Playground school bell rings again.
Rain clouds come to play again.
Ziva knew that something was horribly wrong the moment she saw her father at the door of her preschool when the bell rang. Where was Ima and since when dad Abba have the time to leave work just to pick her up from school?
Has no one told you she's not breathing?
Hello: I'm your mind giving you someone to talk to. Hello.
Dead? How could Ima be dead? She had been so alive, so vibrant just a few hours earlier when she and Ziva had had their weekly mother-daughter breakfast. She had laughed at Ziva's milk moustache and made Ziva promise to tell her everything about her day when she picked her up from school.
Who would she tell that she got the highest marks on the spelling test if Ima was dead? Who would she confess to that she had a crush on one of the boys in the second form? Now these things could only be recited in her own mind. Now Ziva must keep her own council.
If I smile and don't believe
Soon I know I'll wake from this dream.
Ziva stood frozen, as in a dream, watching the mall-- into which her sister, her heart, had just walked-- explode in slow motion, shrapnel fluttering around her like so many deadly butterflies.
Errantly, she thought of Ari's fear of those creatures and smiled ruefully. Now she understood.
Don't try to fix me; I'm not broken.
Hello. I am the lie living for you so you can hide.
Ziva's peers were amazed by her implacable facade. No matter what happened to her, Ziva never cried. She was a robot, a ninja, invincible and they all envied her for it.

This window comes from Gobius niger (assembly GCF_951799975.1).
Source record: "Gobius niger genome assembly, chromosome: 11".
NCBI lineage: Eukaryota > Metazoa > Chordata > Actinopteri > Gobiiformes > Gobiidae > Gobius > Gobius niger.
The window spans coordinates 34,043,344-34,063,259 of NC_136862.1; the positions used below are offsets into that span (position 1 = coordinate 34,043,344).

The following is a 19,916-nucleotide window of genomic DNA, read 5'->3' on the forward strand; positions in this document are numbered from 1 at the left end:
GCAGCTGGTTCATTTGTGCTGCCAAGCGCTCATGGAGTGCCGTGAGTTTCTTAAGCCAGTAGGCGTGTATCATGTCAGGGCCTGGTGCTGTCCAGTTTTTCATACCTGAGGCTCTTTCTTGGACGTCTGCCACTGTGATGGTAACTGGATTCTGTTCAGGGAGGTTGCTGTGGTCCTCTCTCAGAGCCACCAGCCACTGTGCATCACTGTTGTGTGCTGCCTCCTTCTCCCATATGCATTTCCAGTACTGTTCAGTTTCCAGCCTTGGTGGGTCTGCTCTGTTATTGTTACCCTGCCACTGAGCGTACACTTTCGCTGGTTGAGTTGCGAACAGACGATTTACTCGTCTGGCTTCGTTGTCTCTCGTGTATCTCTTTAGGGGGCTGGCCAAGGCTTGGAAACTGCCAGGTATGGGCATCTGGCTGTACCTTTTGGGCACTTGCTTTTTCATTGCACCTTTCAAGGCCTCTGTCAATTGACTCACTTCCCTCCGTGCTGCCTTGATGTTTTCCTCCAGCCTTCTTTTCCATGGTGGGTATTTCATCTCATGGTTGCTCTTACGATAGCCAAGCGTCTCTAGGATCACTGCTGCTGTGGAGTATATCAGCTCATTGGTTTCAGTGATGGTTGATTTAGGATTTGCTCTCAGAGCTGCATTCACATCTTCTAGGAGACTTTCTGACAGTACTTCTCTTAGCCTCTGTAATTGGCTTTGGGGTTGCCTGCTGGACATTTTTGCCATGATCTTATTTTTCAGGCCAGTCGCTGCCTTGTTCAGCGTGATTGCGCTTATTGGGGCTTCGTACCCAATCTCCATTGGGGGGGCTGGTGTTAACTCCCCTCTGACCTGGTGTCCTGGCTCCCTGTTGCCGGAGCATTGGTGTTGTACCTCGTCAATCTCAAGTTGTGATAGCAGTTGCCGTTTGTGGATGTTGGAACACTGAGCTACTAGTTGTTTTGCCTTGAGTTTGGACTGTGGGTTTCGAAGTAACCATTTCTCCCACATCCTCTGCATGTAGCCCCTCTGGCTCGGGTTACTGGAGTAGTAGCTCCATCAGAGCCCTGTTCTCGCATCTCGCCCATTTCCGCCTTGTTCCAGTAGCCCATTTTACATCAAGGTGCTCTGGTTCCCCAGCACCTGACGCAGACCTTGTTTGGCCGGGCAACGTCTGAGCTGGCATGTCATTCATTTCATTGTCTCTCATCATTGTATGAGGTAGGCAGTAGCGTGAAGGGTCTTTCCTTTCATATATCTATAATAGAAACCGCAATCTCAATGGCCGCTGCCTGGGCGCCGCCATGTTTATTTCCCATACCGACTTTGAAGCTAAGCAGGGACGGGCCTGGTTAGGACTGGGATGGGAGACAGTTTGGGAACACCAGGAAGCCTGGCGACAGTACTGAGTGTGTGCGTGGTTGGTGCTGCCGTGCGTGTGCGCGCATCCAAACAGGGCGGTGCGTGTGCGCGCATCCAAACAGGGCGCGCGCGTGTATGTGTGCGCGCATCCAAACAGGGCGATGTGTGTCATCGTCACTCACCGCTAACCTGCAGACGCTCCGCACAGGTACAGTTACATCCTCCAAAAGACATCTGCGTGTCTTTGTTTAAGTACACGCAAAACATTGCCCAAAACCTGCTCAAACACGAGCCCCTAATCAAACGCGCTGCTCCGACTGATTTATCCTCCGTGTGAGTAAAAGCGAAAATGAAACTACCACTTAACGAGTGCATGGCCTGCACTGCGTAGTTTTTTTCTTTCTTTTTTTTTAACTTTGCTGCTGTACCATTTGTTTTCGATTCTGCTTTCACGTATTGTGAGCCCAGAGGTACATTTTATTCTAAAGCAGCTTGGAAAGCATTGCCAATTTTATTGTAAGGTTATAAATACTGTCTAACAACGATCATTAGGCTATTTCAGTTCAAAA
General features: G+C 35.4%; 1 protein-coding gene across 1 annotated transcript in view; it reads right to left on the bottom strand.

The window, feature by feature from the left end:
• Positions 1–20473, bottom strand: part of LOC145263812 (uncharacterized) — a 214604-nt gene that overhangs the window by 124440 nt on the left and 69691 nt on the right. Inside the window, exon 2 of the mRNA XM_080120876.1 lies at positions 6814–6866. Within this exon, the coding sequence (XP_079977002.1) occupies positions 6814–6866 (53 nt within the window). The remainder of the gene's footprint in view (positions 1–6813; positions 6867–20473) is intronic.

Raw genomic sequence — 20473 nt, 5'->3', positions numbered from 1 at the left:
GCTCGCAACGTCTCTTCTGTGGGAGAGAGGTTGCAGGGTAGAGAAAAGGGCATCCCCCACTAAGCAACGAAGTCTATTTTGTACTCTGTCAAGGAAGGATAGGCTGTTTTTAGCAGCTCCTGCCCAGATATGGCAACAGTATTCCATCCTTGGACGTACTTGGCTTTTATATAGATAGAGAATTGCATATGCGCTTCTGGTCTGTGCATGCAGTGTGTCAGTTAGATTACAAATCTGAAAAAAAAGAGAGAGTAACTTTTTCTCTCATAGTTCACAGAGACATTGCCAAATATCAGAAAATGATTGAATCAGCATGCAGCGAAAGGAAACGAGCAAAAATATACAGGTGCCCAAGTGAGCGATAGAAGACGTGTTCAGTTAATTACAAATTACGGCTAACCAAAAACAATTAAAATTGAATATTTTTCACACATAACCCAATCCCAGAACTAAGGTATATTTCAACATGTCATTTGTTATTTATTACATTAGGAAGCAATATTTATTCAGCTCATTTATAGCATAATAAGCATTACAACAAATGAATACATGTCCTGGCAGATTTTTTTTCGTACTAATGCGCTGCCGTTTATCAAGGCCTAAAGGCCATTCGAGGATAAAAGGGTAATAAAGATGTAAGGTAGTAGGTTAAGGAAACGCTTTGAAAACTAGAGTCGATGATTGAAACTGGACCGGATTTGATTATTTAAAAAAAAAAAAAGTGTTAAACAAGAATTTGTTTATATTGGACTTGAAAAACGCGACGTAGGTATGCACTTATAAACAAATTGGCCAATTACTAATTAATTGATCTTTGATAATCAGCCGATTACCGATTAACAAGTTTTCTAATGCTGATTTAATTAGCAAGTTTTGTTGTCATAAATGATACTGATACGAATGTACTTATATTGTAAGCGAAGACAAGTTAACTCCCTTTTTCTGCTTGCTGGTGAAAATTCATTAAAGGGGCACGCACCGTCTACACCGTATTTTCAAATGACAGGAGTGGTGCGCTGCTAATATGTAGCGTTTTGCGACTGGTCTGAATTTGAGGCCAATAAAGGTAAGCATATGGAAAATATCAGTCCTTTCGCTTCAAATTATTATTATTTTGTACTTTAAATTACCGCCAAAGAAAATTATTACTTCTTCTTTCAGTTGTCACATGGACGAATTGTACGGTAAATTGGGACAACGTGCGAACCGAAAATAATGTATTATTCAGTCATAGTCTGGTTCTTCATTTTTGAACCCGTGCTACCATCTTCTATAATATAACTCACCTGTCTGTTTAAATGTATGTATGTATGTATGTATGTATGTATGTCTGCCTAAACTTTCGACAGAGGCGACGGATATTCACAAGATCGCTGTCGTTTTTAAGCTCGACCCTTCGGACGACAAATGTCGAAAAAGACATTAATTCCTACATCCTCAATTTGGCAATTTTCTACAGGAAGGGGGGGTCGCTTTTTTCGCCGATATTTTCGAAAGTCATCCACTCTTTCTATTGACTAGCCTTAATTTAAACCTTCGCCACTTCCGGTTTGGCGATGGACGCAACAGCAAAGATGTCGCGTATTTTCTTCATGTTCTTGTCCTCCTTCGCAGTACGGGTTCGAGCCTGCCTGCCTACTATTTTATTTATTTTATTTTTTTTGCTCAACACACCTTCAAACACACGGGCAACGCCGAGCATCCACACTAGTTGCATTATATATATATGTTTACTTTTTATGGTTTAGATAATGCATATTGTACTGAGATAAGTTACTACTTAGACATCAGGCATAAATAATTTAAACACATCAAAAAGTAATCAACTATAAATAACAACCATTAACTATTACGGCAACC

Occasionally people tried to break through, to see the real Ziva behind the mask. They told her that it was unhealthy to always hold in her emotions. But Ziva knew that living a lie was much safer for her than giving in to the pain that lurked in the recesses of her mind. As her father had told her so long ago, Davids don't cry.
Suddenly I know I'm not sleeping.
Hello! I'm still here,
All that's left of yesterday.
The shot rang out, echoing loud in the otherwise silent basement, bringing Ziva out of her trance. When she had pulled the trigger, she had been convinced that it was a dream, a horrible nightmare from which she would awaken to be comforted by the loving big brother that she knew instead of the monster that had stood before her just now spewing the hatred that they had fought against for so much of her life.
But now, hearing the report of the gun and seeing the blood seeping from the wound in his forehead, she knew that Ari would never comfort her again. She had just shot her older brother.
As she mechanically sang El Malei Rachamim over his body, Ziva realized that she was the only one, the last pawn left in her father's master game of chess. The weakest link, the least of them, had survived the others and was left to carry out their father's grand schemes alone.